The Cadillac Gage Commando, frequently denoted as the M706 in U.S. military service, is an American armored car designed to be amphibious. It was engineered by Cadillac Gage specifically for the United States Military Police Corps during the Vietnam War as an armed convoy escort vehicle. The Commando was one of the first vehicles to combine the traditionally separate roles of an armored personnel carrier and a conventional armored car, much like the Soviet BTR-40. Its notable height, amphibious capability, and waterproofed engine allowed American crews to fight effectively in the jungles of Vietnam by observing their opponents over thick vegetation and fording the country’s deep rivers.
The Commando was eventually produced in three distinct marks: the V-100, V-150, and V-200, all of which were modified for a number of diverse battlefield roles.
Design and development
The V-100 series of vehicles was developed in the early 1960s by the Terra-Space division of the Cadillac Gage company of Warren, Michigan. By 1962 a patent was filed and received by Terra-Space for a vehicle then only known as the Commando. The first prototype emerged in 1963, and the production variants entered service in 1964.
The vehicle is equipped with four-wheel drive and uses axles similar to the ones used in the M34 series of trucks. The engine is a gasoline-powered 360-cubic-inch Chrysler V8, same as in the early gas models of the M113 armored personnel carriers. Its 5-speed manual transmission allows it to traverse relatively rough terrain. The M706 has a road speed of 62 mph (100 km/h), and can travel across water at 3 mph (4.8 km/h). A Commando’s armor consists of high hardness alloy steel called Cadaloy, which protects against projectiles up to 7.62×51mm. Partly because of its armor, the M706 has an unloaded mass of over 7 tons. As a result, a common problem with the vehicle is rear axle failure caused by the extreme weight. However, because the armor also provides the monocoque structural framework, it can be lighter than a soft vehicle to which armor has been added, and the angle of the armor also helps protect against hits and mine blasts.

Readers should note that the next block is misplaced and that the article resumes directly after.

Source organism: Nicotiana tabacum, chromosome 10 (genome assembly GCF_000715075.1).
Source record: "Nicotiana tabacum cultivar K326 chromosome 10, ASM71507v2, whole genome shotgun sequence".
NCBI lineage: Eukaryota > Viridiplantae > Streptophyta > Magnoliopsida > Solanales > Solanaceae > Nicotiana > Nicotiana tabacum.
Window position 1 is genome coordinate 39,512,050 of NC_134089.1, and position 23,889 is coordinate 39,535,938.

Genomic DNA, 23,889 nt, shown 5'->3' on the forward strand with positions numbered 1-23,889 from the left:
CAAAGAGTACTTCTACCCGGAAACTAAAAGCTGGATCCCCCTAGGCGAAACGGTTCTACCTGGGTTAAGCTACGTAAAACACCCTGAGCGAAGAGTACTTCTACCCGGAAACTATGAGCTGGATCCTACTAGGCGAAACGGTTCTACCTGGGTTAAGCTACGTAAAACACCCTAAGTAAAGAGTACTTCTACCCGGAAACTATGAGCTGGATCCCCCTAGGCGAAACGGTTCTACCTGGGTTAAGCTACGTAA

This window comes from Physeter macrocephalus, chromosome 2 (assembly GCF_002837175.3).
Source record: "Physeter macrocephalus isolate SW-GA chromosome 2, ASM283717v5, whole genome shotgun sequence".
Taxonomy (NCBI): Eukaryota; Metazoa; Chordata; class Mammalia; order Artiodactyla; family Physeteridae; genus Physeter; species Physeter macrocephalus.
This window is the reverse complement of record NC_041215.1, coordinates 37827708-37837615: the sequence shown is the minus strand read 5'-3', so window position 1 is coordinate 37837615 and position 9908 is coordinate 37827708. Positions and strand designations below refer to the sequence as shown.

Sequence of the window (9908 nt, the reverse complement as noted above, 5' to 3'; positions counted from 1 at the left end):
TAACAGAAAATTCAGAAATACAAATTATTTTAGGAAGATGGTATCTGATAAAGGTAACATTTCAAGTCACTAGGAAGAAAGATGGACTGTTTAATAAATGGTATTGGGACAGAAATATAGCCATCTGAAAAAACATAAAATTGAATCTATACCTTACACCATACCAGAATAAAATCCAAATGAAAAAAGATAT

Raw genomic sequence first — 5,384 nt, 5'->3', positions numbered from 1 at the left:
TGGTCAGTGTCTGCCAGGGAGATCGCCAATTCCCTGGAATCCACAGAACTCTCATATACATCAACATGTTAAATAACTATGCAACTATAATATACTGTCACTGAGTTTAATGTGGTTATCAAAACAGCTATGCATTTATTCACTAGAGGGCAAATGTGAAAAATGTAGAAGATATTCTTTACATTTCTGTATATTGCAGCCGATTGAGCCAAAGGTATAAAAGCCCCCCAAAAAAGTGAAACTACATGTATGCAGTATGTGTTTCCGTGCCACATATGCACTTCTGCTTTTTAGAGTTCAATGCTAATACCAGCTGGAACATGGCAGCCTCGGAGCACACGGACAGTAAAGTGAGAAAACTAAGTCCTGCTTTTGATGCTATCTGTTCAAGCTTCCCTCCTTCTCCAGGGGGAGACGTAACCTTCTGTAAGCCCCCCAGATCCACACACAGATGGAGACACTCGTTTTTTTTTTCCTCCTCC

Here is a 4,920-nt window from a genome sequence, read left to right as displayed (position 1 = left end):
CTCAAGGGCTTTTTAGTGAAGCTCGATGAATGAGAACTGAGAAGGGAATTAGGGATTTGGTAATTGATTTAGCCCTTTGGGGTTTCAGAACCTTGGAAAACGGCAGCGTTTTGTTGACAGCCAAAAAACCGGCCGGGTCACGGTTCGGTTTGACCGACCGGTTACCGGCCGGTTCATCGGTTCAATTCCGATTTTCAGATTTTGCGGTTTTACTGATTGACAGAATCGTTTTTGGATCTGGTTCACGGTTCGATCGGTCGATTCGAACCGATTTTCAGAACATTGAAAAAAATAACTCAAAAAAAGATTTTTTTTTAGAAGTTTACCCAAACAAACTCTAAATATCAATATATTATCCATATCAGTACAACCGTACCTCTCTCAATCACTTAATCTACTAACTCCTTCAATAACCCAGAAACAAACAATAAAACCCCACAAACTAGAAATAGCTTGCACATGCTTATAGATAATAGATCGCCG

The V-100 was available in turret and open-top models. Factory prototype turret options included the T-60, T-70, and T-90. The T-60 featured a combination of either two .50 caliber machine guns, two .30 caliber machine guns, or one of each, and had manual traverse. The specific .30 caliber machine gun options were extremely varied, with from factory configurations including the M1919A4E1, M37, M73, M219, and MG42. Later the M60 and FN MAG were also added to the list of options. The Cadillac Gage company also intended to use the solenoid trigger equipped fixed machine gun version of the Stoner 63 weapon system, but this was dropped after tests showed the smaller caliber cartridge to be unsuited to this role.
The T-90 featured a single 20 mm cannon with power traverse. The T-70, developed for police use, featured 4 tear gas launchers, vision blocks all around the turret for 360-degree vision, and no other weapons. The T-70 and T-90 were not put into mass production with a modified T-60, with the guns mounted together in the center, instead of on the outer edges, becoming the standard.
In addition an open-topped variant with a central parapet was developed. The intended usage of this variant was to be a mortar portee, but a total of five machine gun mounts could also be fitted. There were 2 in front, one in the rear all three M2 Browning or Mk 19 capable and one folding pintle point on each side capable of mounting any .30 caliber machine gun such as the M1919 Browning machine gun, M60 or any other machine gun of that class. An enclosed raised superstructure “pod” was also developed for converting the V-100 into either a command vehicle or for police use. The variants for police work featured special elongated firing ports for better angles of fire for tear gas grenade launchers.